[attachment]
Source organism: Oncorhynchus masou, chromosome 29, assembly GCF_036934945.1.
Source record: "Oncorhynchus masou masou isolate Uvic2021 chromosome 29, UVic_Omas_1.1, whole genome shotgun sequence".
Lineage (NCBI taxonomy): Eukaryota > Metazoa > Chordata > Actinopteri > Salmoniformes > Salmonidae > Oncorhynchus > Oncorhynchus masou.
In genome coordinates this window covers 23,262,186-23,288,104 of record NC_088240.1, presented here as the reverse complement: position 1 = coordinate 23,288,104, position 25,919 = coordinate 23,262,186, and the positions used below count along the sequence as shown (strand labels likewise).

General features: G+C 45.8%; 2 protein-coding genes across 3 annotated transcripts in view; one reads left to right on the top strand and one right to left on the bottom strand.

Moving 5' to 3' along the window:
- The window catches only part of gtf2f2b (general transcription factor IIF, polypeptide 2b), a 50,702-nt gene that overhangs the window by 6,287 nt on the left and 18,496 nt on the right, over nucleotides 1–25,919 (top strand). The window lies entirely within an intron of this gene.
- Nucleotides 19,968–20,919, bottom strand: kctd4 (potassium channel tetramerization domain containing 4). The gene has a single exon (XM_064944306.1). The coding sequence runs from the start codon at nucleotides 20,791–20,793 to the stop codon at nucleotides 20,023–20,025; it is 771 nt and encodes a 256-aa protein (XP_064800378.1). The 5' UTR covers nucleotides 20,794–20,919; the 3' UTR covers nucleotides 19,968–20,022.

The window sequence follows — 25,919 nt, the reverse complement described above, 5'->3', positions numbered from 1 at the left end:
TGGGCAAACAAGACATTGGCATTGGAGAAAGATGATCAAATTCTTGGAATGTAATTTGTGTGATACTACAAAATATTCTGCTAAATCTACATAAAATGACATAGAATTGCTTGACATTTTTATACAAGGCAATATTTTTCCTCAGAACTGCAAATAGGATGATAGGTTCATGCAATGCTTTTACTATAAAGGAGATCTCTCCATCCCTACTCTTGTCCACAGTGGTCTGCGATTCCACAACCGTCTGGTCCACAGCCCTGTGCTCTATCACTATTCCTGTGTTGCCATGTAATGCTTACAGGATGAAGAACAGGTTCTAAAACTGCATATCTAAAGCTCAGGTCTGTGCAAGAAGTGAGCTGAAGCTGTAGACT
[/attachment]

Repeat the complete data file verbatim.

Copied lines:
Source organism: Oncorhynchus masou, chromosome 29, assembly GCF_036934945.1.
Source record: "Oncorhynchus masou masou isolate Uvic2021 chromosome 29, UVic_Omas_1.1, whole genome shotgun sequence".
Lineage (NCBI taxonomy): Eukaryota > Metazoa > Chordata > Actinopteri > Salmoniformes > Salmonidae > Oncorhynchus > Oncorhynchus masou.
In genome coordinates this window covers 23,262,186-23,288,104 of record NC_088240.1, presented here as the reverse complement: position 1 = coordinate 23,288,104, position 25,919 = coordinate 23,262,186, and the positions used below count along the sequence as shown (strand labels likewise).

General features: G+C 45.8%; 2 protein-coding genes across 3 annotated transcripts in view; one reads left to right on the top strand and one right to left on the bottom strand.

Moving 5' to 3' along the window:
- The window catches only part of gtf2f2b (general transcription factor IIF, polypeptide 2b), a 50,702-nt gene that overhangs the window by 6,287 nt on the left and 18,496 nt on the right, over nucleotides 1–25,919 (top strand). The window lies entirely within an intron of this gene.
- Nucleotides 19,968–20,919, bottom strand: kctd4 (potassium channel tetramerization domain containing 4). The gene has a single exon (XM_064944306.1). The coding sequence runs from the start codon at nucleotides 20,791–20,793 to the stop codon at nucleotides 20,023–20,025; it is 771 nt and encodes a 256-aa protein (XP_064800378.1). The 5' UTR covers nucleotides 20,794–20,919; the 3' UTR covers nucleotides 19,968–20,022.

The window sequence follows — 25,919 nt, the reverse complement described above, 5'->3', positions numbered from 1 at the left end:
TGGGCAAACAAGACATTGGCATTGGAGAAAGATGATCAAATTCTTGGAATGTAATTTGTGTGATACTACAAAATATTCTGCTAAATCTACATAAAATGACATAGAATTGCTTGACATTTTTATACAAGGCAATATTTTTCCTCAGAACTGCAAATAGGATGATAGGTTCATGCAATGCTTTTACTATAAAGGAGATCTCTCCATCCCTACTCTTGTCCACAGTGGTCTGCGATTCCACAACCGTCTGGTCCACAGCCCTGTGCTCTATCACTATTCCTGTGTTGCCATGTAATGCTTACAGGATGAAGAACAGGTTCTAAAACTGCATATCTAAAGCTCAGGTCTGTGCAAGAAGTGAGCTGAAGCTGTAGACT